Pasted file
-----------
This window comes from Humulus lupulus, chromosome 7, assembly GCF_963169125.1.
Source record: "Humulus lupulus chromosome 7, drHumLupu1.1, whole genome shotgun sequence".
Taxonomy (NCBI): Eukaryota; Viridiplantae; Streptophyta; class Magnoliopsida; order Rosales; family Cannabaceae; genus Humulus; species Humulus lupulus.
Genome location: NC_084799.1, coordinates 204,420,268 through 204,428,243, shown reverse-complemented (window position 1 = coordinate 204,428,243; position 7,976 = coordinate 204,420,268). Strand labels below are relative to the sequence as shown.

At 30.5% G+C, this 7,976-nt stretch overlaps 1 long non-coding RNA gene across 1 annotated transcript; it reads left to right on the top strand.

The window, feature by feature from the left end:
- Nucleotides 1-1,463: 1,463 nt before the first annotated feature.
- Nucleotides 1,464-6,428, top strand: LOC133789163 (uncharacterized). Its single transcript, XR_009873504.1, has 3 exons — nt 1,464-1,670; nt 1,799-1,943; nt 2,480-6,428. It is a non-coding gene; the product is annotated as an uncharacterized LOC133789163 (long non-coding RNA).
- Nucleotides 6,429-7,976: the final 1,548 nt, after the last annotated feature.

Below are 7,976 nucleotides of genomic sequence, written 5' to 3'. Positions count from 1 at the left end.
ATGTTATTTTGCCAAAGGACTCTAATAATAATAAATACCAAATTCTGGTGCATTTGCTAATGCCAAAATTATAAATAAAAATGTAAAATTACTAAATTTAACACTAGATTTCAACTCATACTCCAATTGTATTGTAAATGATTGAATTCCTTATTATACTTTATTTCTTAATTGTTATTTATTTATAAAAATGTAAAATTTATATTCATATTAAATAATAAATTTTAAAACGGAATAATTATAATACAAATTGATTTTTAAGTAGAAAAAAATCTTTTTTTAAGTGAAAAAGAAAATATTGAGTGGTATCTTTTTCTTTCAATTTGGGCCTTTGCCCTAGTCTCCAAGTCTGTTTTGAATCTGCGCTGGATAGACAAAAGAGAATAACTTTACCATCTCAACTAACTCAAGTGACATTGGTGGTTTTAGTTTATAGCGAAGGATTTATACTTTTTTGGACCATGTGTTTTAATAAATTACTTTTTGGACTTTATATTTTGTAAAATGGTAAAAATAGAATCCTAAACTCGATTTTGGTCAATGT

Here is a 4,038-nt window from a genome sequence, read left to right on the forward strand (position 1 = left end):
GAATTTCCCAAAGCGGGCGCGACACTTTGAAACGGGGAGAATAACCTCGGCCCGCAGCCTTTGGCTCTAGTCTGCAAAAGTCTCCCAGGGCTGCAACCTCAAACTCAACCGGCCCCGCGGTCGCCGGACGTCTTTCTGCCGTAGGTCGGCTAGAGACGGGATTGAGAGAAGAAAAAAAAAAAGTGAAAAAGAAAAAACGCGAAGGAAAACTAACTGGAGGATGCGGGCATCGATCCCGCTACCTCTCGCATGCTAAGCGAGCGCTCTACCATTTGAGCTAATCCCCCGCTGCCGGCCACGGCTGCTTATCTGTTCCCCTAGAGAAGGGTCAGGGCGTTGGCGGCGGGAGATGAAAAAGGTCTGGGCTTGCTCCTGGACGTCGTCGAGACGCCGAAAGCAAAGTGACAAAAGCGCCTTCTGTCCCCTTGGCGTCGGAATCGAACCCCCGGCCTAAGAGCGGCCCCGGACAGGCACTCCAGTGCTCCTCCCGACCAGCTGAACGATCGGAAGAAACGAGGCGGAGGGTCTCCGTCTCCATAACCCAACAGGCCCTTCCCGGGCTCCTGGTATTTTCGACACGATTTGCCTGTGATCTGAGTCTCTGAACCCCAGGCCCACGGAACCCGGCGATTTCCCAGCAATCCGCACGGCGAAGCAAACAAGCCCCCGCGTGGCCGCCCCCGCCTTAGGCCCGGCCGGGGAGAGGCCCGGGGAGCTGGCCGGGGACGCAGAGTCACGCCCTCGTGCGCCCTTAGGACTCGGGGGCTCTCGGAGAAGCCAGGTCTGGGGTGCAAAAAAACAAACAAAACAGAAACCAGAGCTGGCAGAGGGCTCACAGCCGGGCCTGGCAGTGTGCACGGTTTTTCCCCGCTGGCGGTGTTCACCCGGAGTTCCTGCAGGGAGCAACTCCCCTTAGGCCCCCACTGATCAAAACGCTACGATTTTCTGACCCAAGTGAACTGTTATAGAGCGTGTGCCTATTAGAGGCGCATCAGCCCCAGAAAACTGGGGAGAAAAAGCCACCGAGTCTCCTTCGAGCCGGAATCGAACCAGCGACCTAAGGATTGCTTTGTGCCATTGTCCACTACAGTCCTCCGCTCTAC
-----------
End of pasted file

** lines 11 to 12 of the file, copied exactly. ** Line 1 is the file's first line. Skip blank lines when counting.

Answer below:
ATGTTATTTTGCCAAAGGACTCTAATAATAATAAATACCAAATTCTGGTGCATTTGCTAATGCCAAAATTATAAATAAAAATGTAAAATTACTAAATTTAACACTAGATTTCAACTCATACTCCAATTGTATTGTAAATGATTGAATTCCTTATTATACTTTATTTCTTAATTGTTATTTATTTATAAAAATGTAAAATTTATATTCATATTAAATAATAAATTTTAAAACGGAATAATTATAATACAAATTGATTTTTAAGTAGAAAAAAATCTTTTTTTAAGTGAAAAAGAAAATATTGAGTGGTATCTTTTTCTTTCAATTTGGGCCTTTGCCCTAGTCTCCAAGTCTGTTTTGAATCTGCGCTGGATAGACAAAAGAGAATAACTTTACCATCTCAACTAACTCAAGTGACATTGGTGGTTTTAGTTTATAGCGAAGGATTTATACTTTTTTGGACCATGTGTTTTAATAAATTACTTTTTGGACTTTATATTTTGTAAAATGGTAAAAATAGAATCCTAAACTCGATTTTGGTCAATGT

Here is a 4,038-nt window from a genome sequence, read left to right on the forward strand (position 1 = left end):